Is Vaping an Issue at Eleanor Roosevelt High School?

Kenny Davis, Co-Editor-in-Chief

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The vaping crisis among teenagers has increased at enormous rates, concerning health critics that are unaware of its potential effects. However, is vaping an issue here at Eleanor Roosevelt High School?

Teenage vaping has become an epidemic in high schools across the nation thanks to the release of the popular e-cigarette, Juul. The U.S. Food and Drug Administration has not approved vaping due to its unknown health consequences and is working to crack down on the sale of such products to minors. 

“To be honest it’s kind of a bad thing, cause it doesn’t really help you with anything it’s just a waste of time,” said junior Muzzamil Khan. In a separate interview, junior Idris Akala weighed in on the issue by stating, “I think it’s detrimental to people’s health, and people probably shouldn’t do it.”

Awareness of this problem has sparked questions as to whether students participate in vaping at Eleanor Roosevelt HS. 

“I’ve never personally seen anyone vaping, but it wouldn’t surprise me if a bunch of people did,” Akala said. “I think it’s probably prevalent if they don’t do it at school. Probably at other places.”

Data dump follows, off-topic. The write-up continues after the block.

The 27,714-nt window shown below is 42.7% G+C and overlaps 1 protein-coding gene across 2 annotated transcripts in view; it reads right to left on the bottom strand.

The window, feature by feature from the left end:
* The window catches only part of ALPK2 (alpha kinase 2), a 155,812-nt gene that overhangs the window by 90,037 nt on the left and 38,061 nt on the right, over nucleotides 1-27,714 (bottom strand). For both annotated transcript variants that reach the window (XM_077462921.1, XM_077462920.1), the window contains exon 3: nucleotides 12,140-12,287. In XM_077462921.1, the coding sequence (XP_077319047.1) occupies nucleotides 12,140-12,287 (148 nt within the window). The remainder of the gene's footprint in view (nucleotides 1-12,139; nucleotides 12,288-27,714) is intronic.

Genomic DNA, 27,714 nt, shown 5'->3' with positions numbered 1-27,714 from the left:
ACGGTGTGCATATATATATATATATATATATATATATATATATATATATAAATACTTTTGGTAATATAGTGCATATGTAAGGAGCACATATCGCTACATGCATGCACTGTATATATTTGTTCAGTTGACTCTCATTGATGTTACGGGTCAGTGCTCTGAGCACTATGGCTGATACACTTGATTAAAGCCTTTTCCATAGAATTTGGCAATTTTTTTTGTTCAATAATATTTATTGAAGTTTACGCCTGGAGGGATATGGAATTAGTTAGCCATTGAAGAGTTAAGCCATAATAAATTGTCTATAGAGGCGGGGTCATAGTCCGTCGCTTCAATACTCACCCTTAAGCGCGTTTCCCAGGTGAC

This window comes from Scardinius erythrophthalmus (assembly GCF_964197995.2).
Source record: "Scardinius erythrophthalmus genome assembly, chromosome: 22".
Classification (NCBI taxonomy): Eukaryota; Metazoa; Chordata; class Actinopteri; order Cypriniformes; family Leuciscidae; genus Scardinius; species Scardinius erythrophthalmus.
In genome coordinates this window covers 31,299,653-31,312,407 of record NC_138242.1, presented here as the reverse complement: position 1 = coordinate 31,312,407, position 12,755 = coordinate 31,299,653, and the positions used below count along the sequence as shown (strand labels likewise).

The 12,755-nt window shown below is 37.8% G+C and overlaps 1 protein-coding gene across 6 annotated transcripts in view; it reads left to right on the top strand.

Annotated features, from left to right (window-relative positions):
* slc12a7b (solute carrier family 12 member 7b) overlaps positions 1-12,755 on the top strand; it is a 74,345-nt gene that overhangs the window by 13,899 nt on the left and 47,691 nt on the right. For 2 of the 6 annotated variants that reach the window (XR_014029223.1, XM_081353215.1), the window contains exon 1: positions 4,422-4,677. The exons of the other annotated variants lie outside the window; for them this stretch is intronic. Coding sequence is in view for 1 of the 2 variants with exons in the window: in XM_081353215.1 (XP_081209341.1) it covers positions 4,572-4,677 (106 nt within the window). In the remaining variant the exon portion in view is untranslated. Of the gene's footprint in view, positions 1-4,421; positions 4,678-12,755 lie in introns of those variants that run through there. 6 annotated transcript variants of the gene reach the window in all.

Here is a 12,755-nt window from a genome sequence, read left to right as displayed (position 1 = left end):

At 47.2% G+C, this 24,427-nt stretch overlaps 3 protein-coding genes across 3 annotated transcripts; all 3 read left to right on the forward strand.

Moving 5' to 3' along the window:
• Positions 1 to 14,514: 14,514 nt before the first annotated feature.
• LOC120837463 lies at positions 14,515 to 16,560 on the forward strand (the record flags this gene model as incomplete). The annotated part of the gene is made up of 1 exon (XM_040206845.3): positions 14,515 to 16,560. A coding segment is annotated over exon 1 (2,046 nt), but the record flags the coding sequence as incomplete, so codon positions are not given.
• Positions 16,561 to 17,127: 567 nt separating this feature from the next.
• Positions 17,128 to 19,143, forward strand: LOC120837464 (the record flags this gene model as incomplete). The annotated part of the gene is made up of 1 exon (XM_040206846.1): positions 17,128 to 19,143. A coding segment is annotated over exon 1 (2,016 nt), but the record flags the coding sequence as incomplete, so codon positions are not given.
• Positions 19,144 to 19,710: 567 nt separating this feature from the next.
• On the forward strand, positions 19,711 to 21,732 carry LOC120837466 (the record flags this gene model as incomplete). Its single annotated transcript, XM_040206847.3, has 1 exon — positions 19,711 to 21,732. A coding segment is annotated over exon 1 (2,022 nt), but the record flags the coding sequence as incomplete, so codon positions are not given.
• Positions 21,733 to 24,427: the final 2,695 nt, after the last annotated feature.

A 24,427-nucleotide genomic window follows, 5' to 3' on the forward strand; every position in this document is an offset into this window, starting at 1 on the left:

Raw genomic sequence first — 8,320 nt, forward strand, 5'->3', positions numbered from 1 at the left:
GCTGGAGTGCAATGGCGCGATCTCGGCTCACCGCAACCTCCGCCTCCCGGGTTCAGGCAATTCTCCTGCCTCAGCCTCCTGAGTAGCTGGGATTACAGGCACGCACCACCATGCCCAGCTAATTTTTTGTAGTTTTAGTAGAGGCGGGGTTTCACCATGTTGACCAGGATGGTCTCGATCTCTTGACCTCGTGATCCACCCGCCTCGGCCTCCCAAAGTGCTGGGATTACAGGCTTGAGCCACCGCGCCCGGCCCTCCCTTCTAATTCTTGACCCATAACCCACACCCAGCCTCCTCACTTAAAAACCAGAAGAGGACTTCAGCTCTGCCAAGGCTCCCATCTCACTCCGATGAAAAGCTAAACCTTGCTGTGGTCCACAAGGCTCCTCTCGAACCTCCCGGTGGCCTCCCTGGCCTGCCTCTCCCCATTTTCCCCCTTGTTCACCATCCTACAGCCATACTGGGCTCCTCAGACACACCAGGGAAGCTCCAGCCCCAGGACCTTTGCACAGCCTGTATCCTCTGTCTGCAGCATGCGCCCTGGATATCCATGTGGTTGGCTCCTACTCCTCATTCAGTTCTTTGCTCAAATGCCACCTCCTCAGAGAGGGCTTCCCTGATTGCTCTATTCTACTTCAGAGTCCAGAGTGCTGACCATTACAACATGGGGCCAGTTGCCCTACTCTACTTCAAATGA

Khan stated, “it’s not prevalent in this school. Not that many people do it. But you will find it in some other places. I’ve seen it…We’re just not that into vaping.”

The lack of apparent vaping at ERHS could be a result of administrators’ hard work to maintain strict rules regarding smoking within school boundaries.

Studies have shown that in many cases, students addicted to vaping experience problems involving increased signs of anxiety, as well as inability to focus in school. According to CNN, Juuls in particular have the same amount of nicotine as a pack of cigarettes, squashing rumours that the product is a healthy alternative.The notion of nicotine being introduced to teenagers at such a young age is troubling, and studies on e-cigarettes have persisted.